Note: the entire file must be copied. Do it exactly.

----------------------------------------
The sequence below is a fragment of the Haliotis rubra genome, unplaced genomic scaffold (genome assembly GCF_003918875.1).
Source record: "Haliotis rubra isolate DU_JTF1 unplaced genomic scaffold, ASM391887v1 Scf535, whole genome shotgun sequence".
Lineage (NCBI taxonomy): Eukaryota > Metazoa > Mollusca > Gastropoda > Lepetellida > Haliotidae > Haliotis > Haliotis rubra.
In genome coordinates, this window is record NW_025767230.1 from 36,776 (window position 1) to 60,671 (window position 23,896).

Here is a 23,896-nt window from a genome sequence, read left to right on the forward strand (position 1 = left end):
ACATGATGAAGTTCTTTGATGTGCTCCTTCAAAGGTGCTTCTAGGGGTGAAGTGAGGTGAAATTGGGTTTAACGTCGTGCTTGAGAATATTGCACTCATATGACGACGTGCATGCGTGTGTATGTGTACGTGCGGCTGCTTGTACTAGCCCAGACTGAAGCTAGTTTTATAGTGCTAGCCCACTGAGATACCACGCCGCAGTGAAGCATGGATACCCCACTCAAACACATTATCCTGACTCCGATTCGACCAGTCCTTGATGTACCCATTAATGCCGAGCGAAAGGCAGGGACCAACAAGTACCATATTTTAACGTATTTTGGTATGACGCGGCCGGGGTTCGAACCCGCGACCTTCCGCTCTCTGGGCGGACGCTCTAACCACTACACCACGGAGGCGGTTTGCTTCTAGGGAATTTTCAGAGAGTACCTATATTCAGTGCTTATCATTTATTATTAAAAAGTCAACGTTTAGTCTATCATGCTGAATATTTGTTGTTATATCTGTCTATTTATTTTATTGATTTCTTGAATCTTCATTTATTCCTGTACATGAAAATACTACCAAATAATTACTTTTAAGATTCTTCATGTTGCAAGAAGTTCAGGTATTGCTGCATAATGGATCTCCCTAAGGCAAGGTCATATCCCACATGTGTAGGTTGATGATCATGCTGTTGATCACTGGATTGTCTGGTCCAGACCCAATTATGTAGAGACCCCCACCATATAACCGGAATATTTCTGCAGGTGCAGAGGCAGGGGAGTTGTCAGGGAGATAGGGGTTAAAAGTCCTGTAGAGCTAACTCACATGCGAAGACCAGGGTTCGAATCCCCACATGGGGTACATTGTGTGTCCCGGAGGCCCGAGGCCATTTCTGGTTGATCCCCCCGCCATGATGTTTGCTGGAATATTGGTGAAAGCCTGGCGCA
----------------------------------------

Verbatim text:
The sequence below is a fragment of the Haliotis rubra genome, unplaced genomic scaffold (genome assembly GCF_003918875.1).
Source record: "Haliotis rubra isolate DU_JTF1 unplaced genomic scaffold, ASM391887v1 Scf535, whole genome shotgun sequence".
Lineage (NCBI taxonomy): Eukaryota > Metazoa > Mollusca > Gastropoda > Lepetellida > Haliotidae > Haliotis > Haliotis rubra.
In genome coordinates, this window is record NW_025767230.1 from 36,776 (window position 1) to 60,671 (window position 23,896).

Here is a 23,896-nt window from a genome sequence, read left to right on the forward strand (position 1 = left end):
ACATGATGAAGTTCTTTGATGTGCTCCTTCAAAGGTGCTTCTAGGGGTGAAGTGAGGTGAAATTGGGTTTAACGTCGTGCTTGAGAATATTGCACTCATATGACGACGTGCATGCGTGTGTATGTGTACGTGCGGCTGCTTGTACTAGCCCAGACTGAAGCTAGTTTTATAGTGCTAGCCCACTGAGATACCACGCCGCAGTGAAGCATGGATACCCCACTCAAACACATTATCCTGACTCCGATTCGACCAGTCCTTGATGTACCCATTAATGCCGAGCGAAAGGCAGGGACCAACAAGTACCATATTTTAACGTATTTTGGTATGACGCGGCCGGGGTTCGAACCCGCGACCTTCCGCTCTCTGGGCGGACGCTCTAACCACTACACCACGGAGGCGGTTTGCTTCTAGGGAATTTTCAGAGAGTACCTATATTCAGTGCTTATCATTTATTATTAAAAAGTCAACGTTTAGTCTATCATGCTGAATATTTGTTGTTATATCTGTCTATTTATTTTATTGATTTCTTGAATCTTCATTTATTCCTGTACATGAAAATACTACCAAATAATTACTTTTAAGATTCTTCATGTTGCAAGAAGTTCAGGTATTGCTGCATAATGGATCTCCCTAAGGCAAGGTCATATCCCACATGTGTAGGTTGATGATCATGCTGTTGATCACTGGATTGTCTGGTCCAGACCCAATTATGTAGAGACCCCCACCATATAACCGGAATATTTCTGCAGGTGCAGAGGCAGGGGAGTTGTCAGGGAGATAGGGGTTAAAAGTCCTGTAGAGCTAACTCACATGCGAAGACCAGGGTTCGAATCCCCACATGGGGTACATTGTGTGTCCCGGAGGCCCGAGGCCATTTCTGGTTGATCCCCCCGCCATGATGTTTGCTGGAATATTGGTGAAAGCCTGGCGCA